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Happy 100th ARRI!

Very honored to take part in three interviews for Arri’s 100th Anniversary. Check out this segment about No Subtitles Necessary: Laszlo & Vilmos

László Kovács ASC and Vilmos Zsigmond ASC

https://100.arri.com/interviews/event/59980e65f0c74b7d49b61f6c

 

 

 


Show Extended to May 27, 2015 – Chressanthis@Alternative

By popular demand Chressanthis@Alternative has been extended to Wednesday, May 27, 2015

Alternative Rentals Digital Cinema Los Angeles

5805 W. Jefferson Blvd. Los Angeles 90016

Call (310) 204-3388 for appointment Monday through Friday 10:00 to 5:00 pm

image below: “Bolex Drive Carefully” (2015) mixed media on Niyodo and Mohachi kozo paper

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“I always look where the ancient and traditional intersect with the archetypal and modern.”

Using traditional photographic techniques, digital tools, painting and drawing Chressanthis combines images from around the world: Europe, Greece, Russia, Thailand and across North America. Subjects are as varied as shepherds living on a mountaintop beneath an ancient temple, a Muslim family in coastal Thailand, a rapper and his crew in Oaktown California, the people living at the end of the Trans Siberian railway, the estuaries of Eastern Quebec, Nomads in Mongolia who carry a satellite dish with them.

artist website: http://www.chressanthis.com/
Alternative website: http://www.alternativerentals.com/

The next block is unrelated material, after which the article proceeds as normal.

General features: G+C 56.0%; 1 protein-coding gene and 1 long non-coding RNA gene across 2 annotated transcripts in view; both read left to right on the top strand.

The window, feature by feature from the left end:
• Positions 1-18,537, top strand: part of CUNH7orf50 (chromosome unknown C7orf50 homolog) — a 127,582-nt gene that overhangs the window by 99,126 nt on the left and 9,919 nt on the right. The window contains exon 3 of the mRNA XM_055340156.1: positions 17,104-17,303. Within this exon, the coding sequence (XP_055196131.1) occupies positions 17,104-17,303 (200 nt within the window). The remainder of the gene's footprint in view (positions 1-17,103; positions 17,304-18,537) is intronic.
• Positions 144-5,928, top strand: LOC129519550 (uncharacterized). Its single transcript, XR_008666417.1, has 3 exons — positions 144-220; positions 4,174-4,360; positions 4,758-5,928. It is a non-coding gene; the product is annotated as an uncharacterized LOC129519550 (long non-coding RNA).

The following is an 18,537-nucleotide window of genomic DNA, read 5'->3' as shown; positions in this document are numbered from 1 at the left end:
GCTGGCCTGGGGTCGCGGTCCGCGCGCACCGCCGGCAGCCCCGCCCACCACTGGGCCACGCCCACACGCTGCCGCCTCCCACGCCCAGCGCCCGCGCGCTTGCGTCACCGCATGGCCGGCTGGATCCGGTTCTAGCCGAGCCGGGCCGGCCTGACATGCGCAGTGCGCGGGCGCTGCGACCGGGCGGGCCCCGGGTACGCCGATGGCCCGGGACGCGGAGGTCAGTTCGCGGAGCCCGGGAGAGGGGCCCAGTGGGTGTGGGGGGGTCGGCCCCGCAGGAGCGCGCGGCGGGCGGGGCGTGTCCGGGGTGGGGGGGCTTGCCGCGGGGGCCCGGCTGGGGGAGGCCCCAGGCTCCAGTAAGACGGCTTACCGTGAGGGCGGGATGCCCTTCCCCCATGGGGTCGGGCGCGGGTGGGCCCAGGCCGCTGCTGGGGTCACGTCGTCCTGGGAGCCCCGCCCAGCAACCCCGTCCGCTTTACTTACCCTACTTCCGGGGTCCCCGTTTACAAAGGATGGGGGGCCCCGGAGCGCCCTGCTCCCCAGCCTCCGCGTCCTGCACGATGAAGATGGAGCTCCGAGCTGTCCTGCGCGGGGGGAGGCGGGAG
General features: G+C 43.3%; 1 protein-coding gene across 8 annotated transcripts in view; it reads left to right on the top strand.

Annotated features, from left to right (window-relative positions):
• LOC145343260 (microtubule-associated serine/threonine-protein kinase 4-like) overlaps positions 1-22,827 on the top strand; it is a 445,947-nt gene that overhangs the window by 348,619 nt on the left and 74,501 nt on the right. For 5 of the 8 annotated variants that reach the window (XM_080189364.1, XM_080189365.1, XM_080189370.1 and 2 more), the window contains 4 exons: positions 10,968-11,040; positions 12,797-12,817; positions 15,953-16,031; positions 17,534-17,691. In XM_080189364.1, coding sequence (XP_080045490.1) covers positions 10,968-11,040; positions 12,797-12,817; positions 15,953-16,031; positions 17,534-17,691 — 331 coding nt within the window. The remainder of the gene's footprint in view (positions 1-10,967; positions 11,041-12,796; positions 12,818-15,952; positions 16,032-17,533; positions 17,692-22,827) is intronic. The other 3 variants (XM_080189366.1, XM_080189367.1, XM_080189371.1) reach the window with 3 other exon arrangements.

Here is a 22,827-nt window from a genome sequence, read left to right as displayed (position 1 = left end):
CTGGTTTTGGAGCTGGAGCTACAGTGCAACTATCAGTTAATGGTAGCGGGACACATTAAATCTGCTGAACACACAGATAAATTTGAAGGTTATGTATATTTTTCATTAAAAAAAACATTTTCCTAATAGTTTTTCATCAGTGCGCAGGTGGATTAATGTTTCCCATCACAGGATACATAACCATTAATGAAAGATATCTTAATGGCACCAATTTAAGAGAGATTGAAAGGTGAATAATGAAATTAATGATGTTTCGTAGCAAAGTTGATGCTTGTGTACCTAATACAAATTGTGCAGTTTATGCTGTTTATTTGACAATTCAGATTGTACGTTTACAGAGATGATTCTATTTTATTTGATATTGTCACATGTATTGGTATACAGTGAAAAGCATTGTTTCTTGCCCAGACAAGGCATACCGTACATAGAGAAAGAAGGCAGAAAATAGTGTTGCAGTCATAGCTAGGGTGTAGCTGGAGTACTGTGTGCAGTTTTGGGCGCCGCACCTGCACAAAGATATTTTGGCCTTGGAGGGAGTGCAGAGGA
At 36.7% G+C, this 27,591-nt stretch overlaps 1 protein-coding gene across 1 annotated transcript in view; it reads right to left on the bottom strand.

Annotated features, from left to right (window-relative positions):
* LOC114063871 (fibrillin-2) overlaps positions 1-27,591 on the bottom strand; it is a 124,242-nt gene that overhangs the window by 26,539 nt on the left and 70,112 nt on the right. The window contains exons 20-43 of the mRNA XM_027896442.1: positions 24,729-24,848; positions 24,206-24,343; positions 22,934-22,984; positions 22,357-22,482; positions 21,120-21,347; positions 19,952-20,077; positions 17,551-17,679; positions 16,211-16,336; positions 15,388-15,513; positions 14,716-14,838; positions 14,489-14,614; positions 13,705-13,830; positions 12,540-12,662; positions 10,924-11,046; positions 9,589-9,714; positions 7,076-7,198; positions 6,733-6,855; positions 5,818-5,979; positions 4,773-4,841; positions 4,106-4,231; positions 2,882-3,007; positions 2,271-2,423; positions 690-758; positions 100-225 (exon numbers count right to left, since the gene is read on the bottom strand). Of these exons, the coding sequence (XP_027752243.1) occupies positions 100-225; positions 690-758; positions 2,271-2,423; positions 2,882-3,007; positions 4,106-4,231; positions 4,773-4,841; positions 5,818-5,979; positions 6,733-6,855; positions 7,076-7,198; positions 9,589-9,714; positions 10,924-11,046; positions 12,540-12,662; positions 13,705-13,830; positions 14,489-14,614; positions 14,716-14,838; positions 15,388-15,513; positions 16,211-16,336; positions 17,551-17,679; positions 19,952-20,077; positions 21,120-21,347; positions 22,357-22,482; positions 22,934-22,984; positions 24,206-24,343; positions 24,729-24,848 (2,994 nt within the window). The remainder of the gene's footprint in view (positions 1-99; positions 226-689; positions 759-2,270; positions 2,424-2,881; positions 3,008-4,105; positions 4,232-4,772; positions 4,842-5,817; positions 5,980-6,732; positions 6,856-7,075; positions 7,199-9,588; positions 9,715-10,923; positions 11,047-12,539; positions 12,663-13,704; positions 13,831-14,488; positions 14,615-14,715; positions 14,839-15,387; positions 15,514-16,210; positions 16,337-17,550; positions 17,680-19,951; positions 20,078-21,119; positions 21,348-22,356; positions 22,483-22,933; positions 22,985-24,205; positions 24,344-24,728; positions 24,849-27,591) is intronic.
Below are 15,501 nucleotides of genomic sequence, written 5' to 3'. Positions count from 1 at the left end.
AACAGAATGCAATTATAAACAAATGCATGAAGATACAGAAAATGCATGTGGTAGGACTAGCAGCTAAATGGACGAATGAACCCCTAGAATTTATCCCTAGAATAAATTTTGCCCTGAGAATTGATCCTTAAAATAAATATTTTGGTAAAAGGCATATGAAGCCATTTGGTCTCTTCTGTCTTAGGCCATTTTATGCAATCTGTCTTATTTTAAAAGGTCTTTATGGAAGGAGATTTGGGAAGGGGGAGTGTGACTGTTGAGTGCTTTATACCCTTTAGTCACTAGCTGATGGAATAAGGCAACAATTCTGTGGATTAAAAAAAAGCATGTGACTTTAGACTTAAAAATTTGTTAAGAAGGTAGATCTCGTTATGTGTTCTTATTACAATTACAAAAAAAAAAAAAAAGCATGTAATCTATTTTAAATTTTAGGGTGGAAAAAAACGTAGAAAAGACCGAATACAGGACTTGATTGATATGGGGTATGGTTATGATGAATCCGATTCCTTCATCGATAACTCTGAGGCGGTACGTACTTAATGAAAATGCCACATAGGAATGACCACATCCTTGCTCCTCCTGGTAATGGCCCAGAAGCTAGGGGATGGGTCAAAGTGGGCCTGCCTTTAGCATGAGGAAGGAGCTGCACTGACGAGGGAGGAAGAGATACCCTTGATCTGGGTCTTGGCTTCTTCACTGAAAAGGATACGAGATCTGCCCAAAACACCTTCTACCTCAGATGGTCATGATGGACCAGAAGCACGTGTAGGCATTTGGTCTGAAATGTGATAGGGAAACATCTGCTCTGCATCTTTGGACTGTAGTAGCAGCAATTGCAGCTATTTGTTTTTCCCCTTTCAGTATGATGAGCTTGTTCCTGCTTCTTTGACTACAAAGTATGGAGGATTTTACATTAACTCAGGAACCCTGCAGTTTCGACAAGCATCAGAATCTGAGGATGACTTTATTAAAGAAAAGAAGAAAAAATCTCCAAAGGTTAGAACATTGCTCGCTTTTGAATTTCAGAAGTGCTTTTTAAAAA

image below: “Bella Medea Pink” (2013) pigment ink print on Somerset cotton rag paper

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Reception Photos: Chressanthis@Alternative – May 9, 2015

Top: James Chressanthis talks with photographer Douglas Kirkland

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Singer-Songwriter Billy Joseph

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Chressanthis@Alternative

This  “Flash Exhibition” is open Sunday, May 10, 10:00 am to 6:00 pm and May 11-15 by appointment.

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Using traditional photographic techniques, digital tools, painting and drawing Chressanthis combines images from around the world: Europe, Greece, Russia, Thailand and across North America. Subjects are as varied as shepherds living on a mountaintop beneath an ancient temple, a Muslim family in coastal Thailand, a rapper and his crew in Oaktown California, the people living at the end of the Trans Siberian railway, the estuaries of Eastern Quebec, Nomads in Mongolia who carry a satellite dish with them.

“I always look where the ancient and traditional intersect with the archetypal and modern.”

artist website: http://www.chressanthis.com/
Alternative website: http://www.alternativerentals.com/   


Gordon Willis, ASC 1932-2014

Gordon Willis, ASC the brilliant artist cinematographer of the the three Godfather movies, Annie Hall, Manhattan,  Klute, The Parallax View, All the Presidents Men and so many other great movies has passed. His bold photography helped define the look of 1970s cinema and was high regarded and studied by his colleagues.